I have been watching NOVA tonight on a program on Earth From Space and is about how scientist are studying our earth from satellite readings. One of the areas they have been studying is Antarctica and the surrounding seas. The 60th parallel around Antarctica is known as the Screaming 60’s by mariners around the world. The 60th parallel marks the Northern limit of the Southern Ocean and is 60 degrees South of the Equator. The satellites show how the winds swirl around the entire continent and result in the most dangerous seas on earth. Because there are no land masses to slow down these winds, they can reach 90 miles per hour and storms form almost daily in these seas.
I know this to be true because I have sailed (on a cruise ship) in the screaming 60’s. In 2003 I took a cruise from Rio de Janeiro, Brazil to Santiago, Chile and went through the Sea of Wendell in Antarctica. The cruise was 21 days and we could not disembark for 11 of those days due to the seas we had for 9 of those 11 days.
It started out on about the 6th day of the cruise. We were scheduled to arrive in Puerto Madryn, Argentina, which is about the middle of Argentina on the Atlantic coast, but we were not permitted to go into port by the equivalent to our coast guard due to the high winds. So we take our time to get to our next port of call, The Falkland Islands, and in between the winds and seas increase. By the time we arrive on day 8 of the cruise to the Falklands the seas have increased to 50-70 foot swells and all outdoor spaces are now off-limits to passengers and crew. The Falklands are a tender port (in other words we need to get into large dinghies that ferry us to port) so another port is out and this is my favorite part…people were complaining that the ship would not take them, in the dinghies, to The Falklands. Guess they were ignoring the fact that the 2,000 passenger ship they were currently on was rocking to such an extent that every single person looked like they were drunk as skunks while walking around the ship and every picture on the wall would sway off the wall 90 degrees. They could not have even dived into the dinghies if they wanted to (see photo above).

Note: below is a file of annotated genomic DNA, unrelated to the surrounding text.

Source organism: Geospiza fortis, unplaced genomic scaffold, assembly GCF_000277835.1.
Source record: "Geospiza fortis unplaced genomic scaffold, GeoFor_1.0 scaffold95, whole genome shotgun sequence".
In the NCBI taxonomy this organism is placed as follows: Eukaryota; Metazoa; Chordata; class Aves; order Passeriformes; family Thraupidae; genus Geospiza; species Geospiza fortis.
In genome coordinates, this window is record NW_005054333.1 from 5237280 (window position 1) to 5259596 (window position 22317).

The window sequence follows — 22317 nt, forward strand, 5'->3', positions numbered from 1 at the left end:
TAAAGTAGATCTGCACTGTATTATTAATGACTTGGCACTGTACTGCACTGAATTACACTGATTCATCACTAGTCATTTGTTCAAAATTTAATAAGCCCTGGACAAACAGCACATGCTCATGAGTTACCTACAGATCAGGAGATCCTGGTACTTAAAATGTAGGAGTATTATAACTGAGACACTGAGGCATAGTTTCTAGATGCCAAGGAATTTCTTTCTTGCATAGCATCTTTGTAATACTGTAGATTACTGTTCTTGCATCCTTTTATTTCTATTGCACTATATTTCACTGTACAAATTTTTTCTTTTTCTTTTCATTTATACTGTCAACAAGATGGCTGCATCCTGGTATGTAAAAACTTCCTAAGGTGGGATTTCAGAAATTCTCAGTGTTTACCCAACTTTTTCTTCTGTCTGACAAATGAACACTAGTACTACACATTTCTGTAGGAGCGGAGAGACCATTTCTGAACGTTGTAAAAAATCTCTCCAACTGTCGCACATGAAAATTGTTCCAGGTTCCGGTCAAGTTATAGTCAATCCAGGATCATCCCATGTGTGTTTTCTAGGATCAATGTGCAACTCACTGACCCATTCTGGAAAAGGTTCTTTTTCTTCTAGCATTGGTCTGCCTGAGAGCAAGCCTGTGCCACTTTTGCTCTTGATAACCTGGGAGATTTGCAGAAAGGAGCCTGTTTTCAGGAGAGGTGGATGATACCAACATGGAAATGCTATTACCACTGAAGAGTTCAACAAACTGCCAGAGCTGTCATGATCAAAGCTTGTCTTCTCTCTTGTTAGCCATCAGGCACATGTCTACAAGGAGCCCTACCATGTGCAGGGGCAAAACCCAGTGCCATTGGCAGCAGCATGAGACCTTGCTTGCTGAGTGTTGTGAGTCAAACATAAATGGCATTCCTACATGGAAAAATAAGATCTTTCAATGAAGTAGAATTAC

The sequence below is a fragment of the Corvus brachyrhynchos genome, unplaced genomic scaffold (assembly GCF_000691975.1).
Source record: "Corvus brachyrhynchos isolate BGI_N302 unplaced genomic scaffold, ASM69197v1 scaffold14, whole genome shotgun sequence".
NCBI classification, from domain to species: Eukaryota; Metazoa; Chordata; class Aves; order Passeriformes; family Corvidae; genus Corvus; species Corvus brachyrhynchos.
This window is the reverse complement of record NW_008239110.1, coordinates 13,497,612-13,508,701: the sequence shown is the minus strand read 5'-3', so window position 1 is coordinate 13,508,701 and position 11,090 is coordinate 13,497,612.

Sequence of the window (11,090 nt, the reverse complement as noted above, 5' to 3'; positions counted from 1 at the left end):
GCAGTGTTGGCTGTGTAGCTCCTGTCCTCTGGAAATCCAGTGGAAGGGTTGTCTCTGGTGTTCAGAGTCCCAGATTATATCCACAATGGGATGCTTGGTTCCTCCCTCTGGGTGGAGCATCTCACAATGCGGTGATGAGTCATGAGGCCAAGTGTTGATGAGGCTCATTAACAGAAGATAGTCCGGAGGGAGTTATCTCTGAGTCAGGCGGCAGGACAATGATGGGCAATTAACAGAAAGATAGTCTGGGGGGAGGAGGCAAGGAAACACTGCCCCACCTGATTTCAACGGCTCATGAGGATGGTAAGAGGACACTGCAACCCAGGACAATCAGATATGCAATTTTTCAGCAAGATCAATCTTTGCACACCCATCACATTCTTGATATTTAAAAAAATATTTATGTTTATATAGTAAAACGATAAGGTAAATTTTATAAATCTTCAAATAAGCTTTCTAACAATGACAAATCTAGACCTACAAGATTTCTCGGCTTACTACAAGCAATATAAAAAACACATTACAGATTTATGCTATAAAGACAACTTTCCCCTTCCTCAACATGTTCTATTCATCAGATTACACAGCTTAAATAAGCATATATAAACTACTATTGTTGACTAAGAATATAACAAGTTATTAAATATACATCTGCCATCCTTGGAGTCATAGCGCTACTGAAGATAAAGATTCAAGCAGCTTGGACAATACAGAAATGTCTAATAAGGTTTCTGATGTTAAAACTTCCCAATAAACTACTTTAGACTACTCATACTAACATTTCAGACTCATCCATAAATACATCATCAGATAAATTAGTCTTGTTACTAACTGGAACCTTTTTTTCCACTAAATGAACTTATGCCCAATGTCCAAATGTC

I was in a stateroom on the fifth floor of the ship and my porthole was regularly under water and then out of the water, then under, then out. The fifth floor! I actually filmed what was happening by bracing myself against my bed and spreading my legs out for balance. I need to convert that film to a CD. It was unbelievable!
I had a blast, but I did not get seasick like a good portion of the people did, including the crew. We reached the Wendell Sea and Elephant Island on the 9th day and we sailed on glass seas for two days. I recommend that everyone go to Antarctica if they get a chance, it is truly magnificent! The icebergs are enormous and are covered in pink from the penguins “deposits” of their food, krill. The penguins are like little bullets in the water and are all over the place.
Anyway I digress, my point is that the seas between the Southern tip of South America and Antarctica are indeed not exaggerated in their fierceness and danger. So I need to be a much, much, much better sailor before I even consider heading into these waters in a sailboat the size that I am considering buying. However, I will never say never. I actually want to sail here, but I will need all lot more sea time under my belt before I can venture into these seas.
See you on the water,
Sail Away Girl